THE SPY WHO BILLED ME
Some of this outsourcing is happening in sensitive sectors, including the intelligence community. "This is the magnet now. Everything is being attracted to these private companies in terms of individuals and expertise and functions that were normally done by the intelligence community," says former CIA division chief and senior analyst Melvin Goodman. "My major concern is the lack of accountability, the lack of responsibility. The entire industry is essentially out of control. It's outrageous."
RJ Hillhouse, a blogger who investigates the clandestine world of private contractors and
Perhaps it is no surprise then that the current head of the DNI is Mike McConnell, the former chair of the board of the Intelligence and National Security Alliance, the private intelligence industry's lobbying arm. Hillhouse also revealed that one of the most sensitive
"Let's say a company is frustrated with a government that's hampering its business or business of one of its clients. Introducing and spinning intelligence on that government's suspected collaboration with terrorists would quickly get the White House's attention and could be used to shape national policy," Hillhouse argues.
Empowered by their new found prominence, mercenary forces are increasing their presence on other battlefields: in Latin America, DynCorp International is operating in Colombia, Bolivia and other countries under the guise of the "war on drugs" -- U.S. defense contractors are receiving nearly half the $630 million in U.S. military aid for Colombia; in Africa, mercenaries are deploying in Somalia, Congo and Sudan and increasingly have their sights set on tapping into the hefty U.N. peacekeeping budget (this has been true since at least the early 1990s and probably much earlier). Heavily armed mercenaries were deployed to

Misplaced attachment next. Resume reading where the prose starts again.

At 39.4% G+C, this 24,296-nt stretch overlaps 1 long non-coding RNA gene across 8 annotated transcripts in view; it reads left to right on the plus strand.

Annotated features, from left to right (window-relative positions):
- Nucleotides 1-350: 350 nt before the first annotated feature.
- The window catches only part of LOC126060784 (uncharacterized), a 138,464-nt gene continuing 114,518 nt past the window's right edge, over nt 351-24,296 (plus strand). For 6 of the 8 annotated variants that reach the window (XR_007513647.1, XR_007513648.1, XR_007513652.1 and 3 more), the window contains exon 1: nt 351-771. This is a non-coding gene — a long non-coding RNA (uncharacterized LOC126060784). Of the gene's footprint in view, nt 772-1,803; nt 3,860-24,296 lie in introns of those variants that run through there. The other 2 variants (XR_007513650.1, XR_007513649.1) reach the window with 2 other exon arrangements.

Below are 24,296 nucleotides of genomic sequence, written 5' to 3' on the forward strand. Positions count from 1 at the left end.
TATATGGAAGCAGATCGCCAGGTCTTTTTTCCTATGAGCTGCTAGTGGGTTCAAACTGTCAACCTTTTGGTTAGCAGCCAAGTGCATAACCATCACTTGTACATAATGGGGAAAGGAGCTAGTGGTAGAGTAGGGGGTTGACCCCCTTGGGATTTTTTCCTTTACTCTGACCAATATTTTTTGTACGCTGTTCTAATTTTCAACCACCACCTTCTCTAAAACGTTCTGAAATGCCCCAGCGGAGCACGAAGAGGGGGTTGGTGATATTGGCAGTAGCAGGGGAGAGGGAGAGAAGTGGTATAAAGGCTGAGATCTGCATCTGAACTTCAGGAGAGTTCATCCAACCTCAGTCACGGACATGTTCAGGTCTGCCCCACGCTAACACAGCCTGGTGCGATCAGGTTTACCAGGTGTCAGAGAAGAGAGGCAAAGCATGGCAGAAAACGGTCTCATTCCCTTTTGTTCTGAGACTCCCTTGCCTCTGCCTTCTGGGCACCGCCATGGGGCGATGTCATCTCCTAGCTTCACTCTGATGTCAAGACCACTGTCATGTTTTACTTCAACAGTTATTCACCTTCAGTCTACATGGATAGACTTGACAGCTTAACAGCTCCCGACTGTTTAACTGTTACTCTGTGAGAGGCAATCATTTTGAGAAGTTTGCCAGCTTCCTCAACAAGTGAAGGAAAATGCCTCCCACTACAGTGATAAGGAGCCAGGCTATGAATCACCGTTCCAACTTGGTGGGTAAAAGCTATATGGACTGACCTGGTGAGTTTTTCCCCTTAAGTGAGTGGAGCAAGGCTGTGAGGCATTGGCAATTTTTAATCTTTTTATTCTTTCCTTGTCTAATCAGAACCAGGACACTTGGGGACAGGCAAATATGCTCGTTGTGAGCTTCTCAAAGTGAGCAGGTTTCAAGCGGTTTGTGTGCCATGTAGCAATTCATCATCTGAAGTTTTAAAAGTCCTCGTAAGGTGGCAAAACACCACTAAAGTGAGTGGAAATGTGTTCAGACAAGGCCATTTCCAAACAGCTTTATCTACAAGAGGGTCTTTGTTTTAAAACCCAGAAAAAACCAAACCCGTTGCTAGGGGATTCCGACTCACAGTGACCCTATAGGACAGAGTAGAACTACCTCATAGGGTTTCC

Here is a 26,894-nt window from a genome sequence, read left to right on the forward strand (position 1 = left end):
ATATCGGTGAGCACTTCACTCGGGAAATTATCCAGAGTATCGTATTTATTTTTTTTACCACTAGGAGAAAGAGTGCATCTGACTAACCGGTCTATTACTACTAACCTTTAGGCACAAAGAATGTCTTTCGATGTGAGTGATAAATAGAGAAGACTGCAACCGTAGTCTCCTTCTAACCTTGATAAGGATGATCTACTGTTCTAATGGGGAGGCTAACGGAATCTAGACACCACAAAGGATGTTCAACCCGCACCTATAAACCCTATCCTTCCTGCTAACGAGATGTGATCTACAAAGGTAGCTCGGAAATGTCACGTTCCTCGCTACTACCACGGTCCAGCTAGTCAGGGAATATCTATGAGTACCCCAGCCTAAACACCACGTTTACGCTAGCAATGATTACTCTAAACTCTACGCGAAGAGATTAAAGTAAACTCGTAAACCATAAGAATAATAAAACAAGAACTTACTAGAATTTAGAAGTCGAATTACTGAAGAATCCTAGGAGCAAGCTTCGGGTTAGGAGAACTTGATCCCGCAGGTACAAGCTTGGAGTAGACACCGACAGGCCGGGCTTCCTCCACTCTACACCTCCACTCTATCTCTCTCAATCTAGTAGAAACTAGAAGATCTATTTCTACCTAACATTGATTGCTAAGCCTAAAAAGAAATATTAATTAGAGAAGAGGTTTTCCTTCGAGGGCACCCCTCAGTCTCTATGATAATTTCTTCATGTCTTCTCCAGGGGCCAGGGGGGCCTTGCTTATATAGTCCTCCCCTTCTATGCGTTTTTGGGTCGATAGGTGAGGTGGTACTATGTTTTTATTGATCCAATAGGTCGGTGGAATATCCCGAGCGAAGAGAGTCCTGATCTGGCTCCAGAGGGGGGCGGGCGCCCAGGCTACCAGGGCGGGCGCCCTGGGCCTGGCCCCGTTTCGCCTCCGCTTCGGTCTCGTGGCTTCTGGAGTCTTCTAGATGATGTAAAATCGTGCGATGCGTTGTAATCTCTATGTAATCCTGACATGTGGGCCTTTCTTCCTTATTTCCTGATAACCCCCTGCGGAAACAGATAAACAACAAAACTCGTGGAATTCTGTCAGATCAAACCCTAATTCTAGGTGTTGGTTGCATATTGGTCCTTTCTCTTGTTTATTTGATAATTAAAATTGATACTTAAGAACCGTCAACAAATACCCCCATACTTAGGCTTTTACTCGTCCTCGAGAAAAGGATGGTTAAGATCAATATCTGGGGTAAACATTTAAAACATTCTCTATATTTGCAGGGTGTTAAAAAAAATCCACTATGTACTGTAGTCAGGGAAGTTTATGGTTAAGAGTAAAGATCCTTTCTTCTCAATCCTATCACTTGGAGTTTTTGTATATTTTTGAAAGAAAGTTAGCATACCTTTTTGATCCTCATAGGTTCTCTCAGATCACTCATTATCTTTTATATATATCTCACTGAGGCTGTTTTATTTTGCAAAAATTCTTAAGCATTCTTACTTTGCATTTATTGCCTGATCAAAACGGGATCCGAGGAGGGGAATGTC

Brooks, the private military industry lobbyist, says people should not become "overly obsessed with
This unprecedented funding of such enterprises, primarily by the U.S. and U.K. governments, means that powers once the exclusive realm of nations are now in the hands of private companies with loyalty only to profits, CEOs and, in the case of public companies, shareholders. And, of course, their client, whoever that may be. CIA-type services, special operations, covert actions and small-scale military and paramilitary forces are now on the world market in a way not seen in modern history. This could allow corporations or nations with cash to spend but no real military power to hire squadrons of heavily armed and well-trained commandos.
"It raises very important issues about state and about the very power of state. The one thing the people think of as being in the purview of the government -- wholly run and owned by -- is the use of military power," says Rep. Jan Schakowsky. "Suddenly you've got a for-profit corporation going around the world that is more powerful than states, can effect regime possibly where they may want to go, that seems to have all the support that it needs from this administration that is also pretty adventurous around the world and operating under the cover of darkness.
"It raises questions about democracies, about states, about who influences policy around the globe, about relationships among some countries. Maybe it's their goal to render state coalitions like NATO irrelevant in the future, that they'll be the ones and open to the highest bidder. Who really does determine war and peace around the world?"